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“You call the cops, you violate the Circle of Trust, Focker.”

Is it Neighbors or Bad Neighbours? Regardless, at least we know the presence of neighbors in some shape or form is evident. In this new film, Seth Rogen and Rose Byrne are Mac and Kelly Radner, a married couple with a newborn in tow. Though uneventful, life is good. Mac has a solid job, Kelly is a stay at home mom, and the neighborhood they reside in is very conducive for the raising of a child.

All that changes when a college fraternity moves into the neighborhood. It would bad enough but possibly doable if they were houses down, but no. This frat is right next door to this couple, and this is not one of the polite business networking frats. Led by its legend-seeking president Teddy Sanders (Zac Efron), this organization majors in raging. An initial effort to exist in the same vicinity is made, but this effort doesn’t last long. There can be only one way this ends. Who will be forced to move first?

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I didn’t have high hopes for Neighbors, but a few takes here and there from some of my favorite reviewers upticked my expectations. After watching, I do not share the overwhelming love that others may, but by and large it works. While not a complete laugh riot, it is amusing enough as a whole.

The premise sounds familiar, but it really isn’t. There may be films that have moments and subplots of feuding neighbors, but none that base their entirety around it. For that alone, it was different. Even if some humor appeared forced, respect is given for straying away from the same old same old in a story sense.

And the story itself has got some heart to it. It is an unexpected look at two men who despite seemingly being at different points in life, are really similar. In short, the movie alludes to the fact that nothing lasts forever. Both have fear of the unknown and end up masking it in various ways, and Neighbors does a good job at examining what each man is afraid of. This is just a small part of the movie’s high production. It never looks cheap, and there is some nice looking editing and action shots, especially when the party elements are at a fever pitch. Pretty nice stuff for a raunch comedy.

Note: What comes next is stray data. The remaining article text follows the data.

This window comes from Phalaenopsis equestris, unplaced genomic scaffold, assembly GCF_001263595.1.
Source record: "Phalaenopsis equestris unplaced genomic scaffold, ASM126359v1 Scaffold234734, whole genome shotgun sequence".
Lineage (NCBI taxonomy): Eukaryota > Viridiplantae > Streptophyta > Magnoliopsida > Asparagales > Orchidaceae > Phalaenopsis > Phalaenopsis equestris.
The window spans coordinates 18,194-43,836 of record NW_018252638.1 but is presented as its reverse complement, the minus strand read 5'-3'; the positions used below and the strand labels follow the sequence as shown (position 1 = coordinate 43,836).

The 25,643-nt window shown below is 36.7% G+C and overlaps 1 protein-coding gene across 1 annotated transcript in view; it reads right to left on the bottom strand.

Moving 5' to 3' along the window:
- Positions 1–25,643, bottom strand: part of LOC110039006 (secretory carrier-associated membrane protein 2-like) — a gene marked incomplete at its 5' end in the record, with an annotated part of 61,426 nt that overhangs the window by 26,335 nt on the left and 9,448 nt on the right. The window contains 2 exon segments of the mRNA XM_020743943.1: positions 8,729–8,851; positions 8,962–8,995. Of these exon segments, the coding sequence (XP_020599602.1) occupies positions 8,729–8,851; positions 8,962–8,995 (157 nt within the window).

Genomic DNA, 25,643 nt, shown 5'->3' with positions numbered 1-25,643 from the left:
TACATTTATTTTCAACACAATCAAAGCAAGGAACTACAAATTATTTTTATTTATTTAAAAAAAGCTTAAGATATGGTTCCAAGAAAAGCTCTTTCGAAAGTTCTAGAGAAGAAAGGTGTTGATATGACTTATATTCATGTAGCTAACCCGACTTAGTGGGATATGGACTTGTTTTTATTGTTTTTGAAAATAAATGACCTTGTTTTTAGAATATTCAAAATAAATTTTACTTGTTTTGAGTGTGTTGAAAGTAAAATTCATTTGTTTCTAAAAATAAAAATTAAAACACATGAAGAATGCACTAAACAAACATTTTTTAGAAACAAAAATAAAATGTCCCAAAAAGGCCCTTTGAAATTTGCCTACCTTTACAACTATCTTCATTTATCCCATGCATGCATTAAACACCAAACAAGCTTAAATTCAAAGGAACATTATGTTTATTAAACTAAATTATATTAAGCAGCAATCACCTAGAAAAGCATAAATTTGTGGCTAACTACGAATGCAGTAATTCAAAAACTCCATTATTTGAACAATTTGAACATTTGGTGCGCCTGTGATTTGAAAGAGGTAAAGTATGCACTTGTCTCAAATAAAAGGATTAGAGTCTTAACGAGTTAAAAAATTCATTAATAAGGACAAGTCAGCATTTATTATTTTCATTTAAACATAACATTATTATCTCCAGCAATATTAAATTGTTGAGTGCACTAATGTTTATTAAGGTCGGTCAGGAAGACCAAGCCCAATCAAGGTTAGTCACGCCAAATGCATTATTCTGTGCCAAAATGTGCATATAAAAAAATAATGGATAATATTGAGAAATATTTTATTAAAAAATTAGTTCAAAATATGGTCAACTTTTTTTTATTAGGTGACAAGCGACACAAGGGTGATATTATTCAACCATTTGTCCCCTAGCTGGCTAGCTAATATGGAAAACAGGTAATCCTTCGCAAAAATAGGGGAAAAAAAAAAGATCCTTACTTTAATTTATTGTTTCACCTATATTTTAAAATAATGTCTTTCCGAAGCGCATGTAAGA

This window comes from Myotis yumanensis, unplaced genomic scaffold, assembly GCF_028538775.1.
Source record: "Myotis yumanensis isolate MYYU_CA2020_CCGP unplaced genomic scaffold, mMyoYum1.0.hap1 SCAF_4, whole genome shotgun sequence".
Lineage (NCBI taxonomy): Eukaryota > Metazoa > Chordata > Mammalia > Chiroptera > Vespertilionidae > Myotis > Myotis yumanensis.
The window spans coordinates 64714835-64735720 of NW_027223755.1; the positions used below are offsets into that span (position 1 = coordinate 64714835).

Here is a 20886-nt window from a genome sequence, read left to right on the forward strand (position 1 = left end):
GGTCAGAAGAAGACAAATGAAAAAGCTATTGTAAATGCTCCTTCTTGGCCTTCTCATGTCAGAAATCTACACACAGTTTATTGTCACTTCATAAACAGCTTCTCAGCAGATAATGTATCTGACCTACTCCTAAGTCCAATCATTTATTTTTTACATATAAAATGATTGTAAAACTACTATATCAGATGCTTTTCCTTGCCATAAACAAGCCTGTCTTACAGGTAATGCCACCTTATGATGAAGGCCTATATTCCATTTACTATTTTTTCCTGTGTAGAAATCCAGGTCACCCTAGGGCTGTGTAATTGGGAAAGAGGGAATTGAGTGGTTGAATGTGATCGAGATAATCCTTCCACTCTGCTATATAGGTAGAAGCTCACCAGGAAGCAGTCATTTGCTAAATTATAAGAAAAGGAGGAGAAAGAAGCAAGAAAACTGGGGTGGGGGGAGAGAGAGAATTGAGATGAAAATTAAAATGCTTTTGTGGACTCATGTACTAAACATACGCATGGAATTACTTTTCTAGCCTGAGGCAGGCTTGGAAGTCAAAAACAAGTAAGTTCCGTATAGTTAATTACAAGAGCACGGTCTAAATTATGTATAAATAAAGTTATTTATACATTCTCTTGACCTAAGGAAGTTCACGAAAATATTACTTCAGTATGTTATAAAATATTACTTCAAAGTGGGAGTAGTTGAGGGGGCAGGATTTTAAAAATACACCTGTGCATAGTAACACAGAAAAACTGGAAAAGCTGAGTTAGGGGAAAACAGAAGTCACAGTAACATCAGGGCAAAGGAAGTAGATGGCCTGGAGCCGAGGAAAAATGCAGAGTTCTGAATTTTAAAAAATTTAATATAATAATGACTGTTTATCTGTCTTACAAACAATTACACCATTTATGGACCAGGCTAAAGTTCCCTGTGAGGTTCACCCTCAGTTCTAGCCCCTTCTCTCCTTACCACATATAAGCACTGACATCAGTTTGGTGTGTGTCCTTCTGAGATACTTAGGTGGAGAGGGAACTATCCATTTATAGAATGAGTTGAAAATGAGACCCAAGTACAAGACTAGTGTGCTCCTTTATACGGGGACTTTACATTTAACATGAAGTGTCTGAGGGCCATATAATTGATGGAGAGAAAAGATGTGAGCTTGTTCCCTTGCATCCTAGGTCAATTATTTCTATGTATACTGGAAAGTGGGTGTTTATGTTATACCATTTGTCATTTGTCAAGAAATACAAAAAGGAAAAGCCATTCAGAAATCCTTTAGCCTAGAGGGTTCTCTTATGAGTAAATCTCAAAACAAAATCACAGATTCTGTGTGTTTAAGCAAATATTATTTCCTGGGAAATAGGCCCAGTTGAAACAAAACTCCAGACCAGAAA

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If only the humor was more prevalent. It is far from a comedic bore, but there are some stretches where nothing more than a slight chuckle was had. The movie is not a non-stop laugh fest, and not every comedy has to be. But with no humor to be had in certain scenes, some sections moved slower than others.

Pure conjecture, but the first half of the movie felt less humorous than the second. Makes sense somewhat; this half and mainly the first third is rather mundane in introducing us to these main characters. Still, things do not truly take off until the “bros before hoes” party. At this point on, the laughs were had consistently.

Oddly enough, the slapstick elememt in this is much more memorable than the dialogue. I say oddly because slapstick often invokes sentimemts of lazy effort (to me at least), but here it was funny! From a physical standpoint, there are many noteworthy scenes, known immediately when viewed. If only the dialogue matched the hilarity found in the gags. Not devoid of humor, but not laden with it either.

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Three main stars make up the bulk of Neighbors. At this point in his career, Seth Rogen is who he is, and that is not a bad thing. He plays the well-meaning, occasional pot smoking, lovable man-child that has been done by him before. He is generally funny and endearing if a bit too loud during various instances. His wife, played by Rose Byrne, has some solid material in this one. Generally I have never been a fan and even hated her in most of her roles, but she is tolerable here and gets many chances to shine.  Lastly, Mr. Zac Efron may be starting to find his way in comedy. He has some really good lines and reactions in multiple situations, and it should be intriguing to see where he goes from here.

Other bit players include Dave Franco as Efron’s right hand man, Ike Baronholtz as Rogen’s work buddy, and Christopher Mintz-Plasse as a frat member. Franco has comedic talent, and also more of the poignant and reflective moments in the movie. Barinholtz may be a little too over the top, but not completely grating. It feels like CMP has been around for ages, yet he is my age. His career is still young, but these are his types of roles minus Fright Night and Kick-Ass. Nothing that hasn’t been seen before.

Neighbors may not be a top notch comedy, but it has genuine heart and enough humorous moments to recommend a view. It should serve as a nice change of pace amid the superhero films and monster movies already in theaters or scheduled to arrive shortly.

Grade: C+

Photo credits go to beyondhollywood.com, designtrend.com, & wallpaper series.com.

Follow the Movie Man @MovieManJackson.